Harry and Rosemary Wong's Classroom Management Course Online (caution - has sound in it...)

Harry and Rosemary Wong's column on Effective Teaching

The Busy Educator site lists Harry Wong concepts and ideas

The Really Big List of Classroom Mgmt. Resources By Monmouth UniversityGraduate Students

Their Best List (from above)

Web English Teacher

Classroom Mgmt. Sites

 

Sam Graham’s 421 Sites

On Classroom Mgmt.

 

Dr. Peter McCarthy’s Sites

(Manhattan College)

 

 

 

 

Below are books I highly recommend. You can buy them new or used from Amazon.

Some advice: Check out the seller's feedback before you order a used book.

 

I sell books on Amazon, too, but I want to keep my copies of these!

 

 

MORE LINKS AND BOOK SUGGESTIONS ARE COMING LATER - so check back.

Do you know of any great teacher books or links to share?

Contact Me with great sites and books.

You can go to The Teacher Lesson Plan page here.

This website is continually under construction... so do check back again!

 

 

 

A LITTLE ABOUT CLASSROOM MANAGEMENT for new and experienced teachers:

Here's a secret that is not such a big secret.

Classroom management is the most important skill you will need as a teacher. A new teacher needs a lot of help with this his or her first year, as a matter of course. You can plan and plan, but until you have your first class, you will not have a lot of experience with classroom management first-hand.

Do you have a mentor? Does he or she spend hands-on time with you sometimes in your classes while you are teaching to show you how he or she handles classroom problems? If not, you will have a lot of extra work to do in order to survive your first year. You may feel unsupported.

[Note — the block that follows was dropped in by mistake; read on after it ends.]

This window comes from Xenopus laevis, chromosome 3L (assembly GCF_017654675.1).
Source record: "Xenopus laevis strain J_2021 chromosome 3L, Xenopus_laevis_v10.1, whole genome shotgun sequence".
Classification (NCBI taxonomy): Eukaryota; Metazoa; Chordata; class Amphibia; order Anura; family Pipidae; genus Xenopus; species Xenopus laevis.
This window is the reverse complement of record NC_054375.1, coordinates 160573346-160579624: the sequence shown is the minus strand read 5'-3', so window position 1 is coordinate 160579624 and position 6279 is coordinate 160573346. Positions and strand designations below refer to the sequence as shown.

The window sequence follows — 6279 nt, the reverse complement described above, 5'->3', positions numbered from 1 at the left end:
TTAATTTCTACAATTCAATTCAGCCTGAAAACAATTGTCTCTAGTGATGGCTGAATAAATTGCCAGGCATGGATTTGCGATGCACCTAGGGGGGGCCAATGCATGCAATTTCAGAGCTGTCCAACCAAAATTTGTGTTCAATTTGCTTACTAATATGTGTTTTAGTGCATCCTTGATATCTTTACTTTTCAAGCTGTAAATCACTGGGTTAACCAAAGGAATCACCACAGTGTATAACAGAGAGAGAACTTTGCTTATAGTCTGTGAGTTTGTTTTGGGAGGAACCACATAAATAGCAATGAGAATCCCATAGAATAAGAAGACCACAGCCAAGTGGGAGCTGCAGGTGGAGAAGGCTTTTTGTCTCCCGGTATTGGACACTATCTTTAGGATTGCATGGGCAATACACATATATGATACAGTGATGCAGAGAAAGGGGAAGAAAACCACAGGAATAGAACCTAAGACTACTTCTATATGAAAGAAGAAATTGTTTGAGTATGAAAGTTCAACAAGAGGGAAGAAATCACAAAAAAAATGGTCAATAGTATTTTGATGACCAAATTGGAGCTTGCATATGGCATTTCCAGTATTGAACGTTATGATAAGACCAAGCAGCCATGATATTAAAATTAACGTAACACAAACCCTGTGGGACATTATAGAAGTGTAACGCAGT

Other teachers around you may all be too busy with their own classes to help you.

You may also have started your year without any lesson plans or instructional materials. You may not even have a textbook. Your class may be composed of students who are VERY unmotivated and unmanageable, even by expert teachers.

What can you do? Well, you can make everything from scratch, and try everything you can think of by yourself. This will be very difficult. You will be working many more hours after and before school, and every hour of each weekend with this plan.

You will also have to make photocopies of needed materials for the students, too - - every day! This is on top of other duties you may be assigned.

ANOTHER OPTION

You also can find a teacher in your school that will help you with lesson plans, advice, and even planning. Some schools will provide a mentor for you, but one mentor may not be enough. They may not teach the way you have been taught, or they might not even teach your subject. That's why finding somebody to help you in your department is such a good idea.

When you ask other teachers for help, you will hopefully find at least one person who will volunteer to help you. Maybe they remember how hard it was for them their first year.

Perhaps the two of you can come up with a partner-system for classes - sending hard-to-discipline students to each other during the same class period, for example.

WHAT SOME TEACHERS DO:

Some teachers who are almost on their own turn to the internet for planning and advice. Luckily there are some GREAT sites out there that a new teacher can use. For some new teachers, an online group or a website is just about all the classroom management help they will receive their first year, or first semester.

See the links at the top left on this page for some internet sites to help you with classroom management. Some sites even let you sign up for credit classes. I personally think that the Wongs are the very best classroom managers ever. Be sure to check out their books and their web page.

These sites may help to rescue you from some bad situations. After all, who can help a new teacher better than somebody who has already been in his or her shoes?

THINK POSITIVE!

A good attitude is so important. It can really help, when things seem impossible. A friend of mine swears by "acting as if" - - which just means acting as if you are happy, acting as if you are having a good day, etc. even when you are not. It can help buoy your mood, and your students' moods, too. And remember, it is not the end of the world if you make a mistake. That is something ALL new teachers do.